• ‘Lincoln knew that the words people habituated themselves to use would influence their thinking.’
      • ‘I'm going to loft an idea here and I don't want to prejudice your thinking by blurting out any names.’
      • ‘There are other, more objective factors that will doubtless be shaping his thinking.’
      • ‘My thinking has evolved since I wrote the book.’
      • ‘The observation that stimulated my thinking on this topic was of a humble grammatical phenomenon.’
      • ‘Their thinking, ideas, and aspirations should be a part of the planning exercise for their city.’
      • ‘He also gave police an insight into his thinking, ideas that led him to set the bush alight.’
      • ‘I have no idea what their thinking is at this moment in time other than by reading their own public utterances.’
      • ‘Well, this is the director's view of the world, and it obviously reflects his thinking accurately.’
      • ‘The harder question is how much she influences his thinking and his decisions.’
      • ‘What works, preferably those that can be accessed online, helped shape your thinking?’
      • ‘One of my posts is not the sum totality of my thinking on the subject.’
      • ‘Four of the statements were about issues that dominated his thinking at the time and were highly emotional.’
      • ‘Thank you for taking the time to write the essay, pointing out his short-sighted thinking.’
      • ‘It is my sincere hope that our readers will find many new perspectives and ideas to challenge their thinking.’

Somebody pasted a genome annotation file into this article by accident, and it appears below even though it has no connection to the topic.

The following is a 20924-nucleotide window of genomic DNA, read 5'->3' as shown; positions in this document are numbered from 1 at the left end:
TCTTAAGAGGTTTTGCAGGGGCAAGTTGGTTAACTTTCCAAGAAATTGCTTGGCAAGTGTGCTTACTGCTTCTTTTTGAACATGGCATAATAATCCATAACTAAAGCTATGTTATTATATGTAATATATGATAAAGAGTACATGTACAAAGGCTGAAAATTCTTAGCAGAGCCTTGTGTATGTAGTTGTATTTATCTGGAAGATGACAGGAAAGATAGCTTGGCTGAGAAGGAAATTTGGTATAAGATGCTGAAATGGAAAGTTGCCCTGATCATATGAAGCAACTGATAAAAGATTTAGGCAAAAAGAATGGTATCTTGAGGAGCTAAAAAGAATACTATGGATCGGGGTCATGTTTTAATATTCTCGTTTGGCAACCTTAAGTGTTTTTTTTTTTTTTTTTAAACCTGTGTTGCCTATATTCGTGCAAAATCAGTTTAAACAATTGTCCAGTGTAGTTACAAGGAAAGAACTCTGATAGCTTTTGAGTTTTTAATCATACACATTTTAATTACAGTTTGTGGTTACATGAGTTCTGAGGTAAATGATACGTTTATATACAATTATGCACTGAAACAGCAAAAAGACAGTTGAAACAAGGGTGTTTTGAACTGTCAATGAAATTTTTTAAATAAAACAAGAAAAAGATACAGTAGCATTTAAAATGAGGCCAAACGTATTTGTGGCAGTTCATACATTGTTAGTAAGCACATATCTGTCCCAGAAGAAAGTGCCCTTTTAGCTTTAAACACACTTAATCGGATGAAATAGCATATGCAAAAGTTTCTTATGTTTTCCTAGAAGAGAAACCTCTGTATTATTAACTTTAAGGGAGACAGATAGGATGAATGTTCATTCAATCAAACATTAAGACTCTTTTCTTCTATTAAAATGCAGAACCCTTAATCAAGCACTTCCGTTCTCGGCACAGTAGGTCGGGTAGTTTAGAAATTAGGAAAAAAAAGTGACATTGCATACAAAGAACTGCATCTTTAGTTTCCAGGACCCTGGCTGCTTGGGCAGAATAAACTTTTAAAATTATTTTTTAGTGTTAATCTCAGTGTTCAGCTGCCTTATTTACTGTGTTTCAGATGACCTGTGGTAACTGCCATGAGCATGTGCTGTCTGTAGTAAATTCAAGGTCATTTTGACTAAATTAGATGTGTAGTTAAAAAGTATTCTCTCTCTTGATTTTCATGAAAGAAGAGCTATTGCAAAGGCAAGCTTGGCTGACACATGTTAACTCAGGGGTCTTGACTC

reasoning, idea, ideas, theory, thoughts, line of thought, philosophy, beliefs
      View synonyms
    2. 1.2thinkingsarchaic Thoughts; meditations.


  • attributive Using thought or rational judgment; intelligent.

    ‘he seemed to be a thinking man’
    • ‘Turning children at the threshold of their teens into rational thinking beings is clearly not their credo.’
    • ‘She is the thinking pop lover's solution to overplayed and overdone artists.’
    • ‘No thinking person, with or without faith, can in contemporary life evade this struggle.’
    • ‘Any thinking person must realise what is happening is wrong.’
    • ‘Greta, you strike me and always have, as a very rational, articulate woman, a thinking woman.’
    • ‘A production that exudes class from the cast to the slick set changes, Cinderella is this year's thinking kid's pantomime.’
    • ‘This is an insult to educated and rational thinking people of this nation.’
    • ‘It insults the intelligence of clear thinking peoples and plays to the hearts and minds of the weak.’
    • ‘Paradoxically it is the educated and thinking class that remains the greatest defaulter when it comes to voting leaders in or out.’
    • ‘I believe that many thinking people will come back to the Democrats.’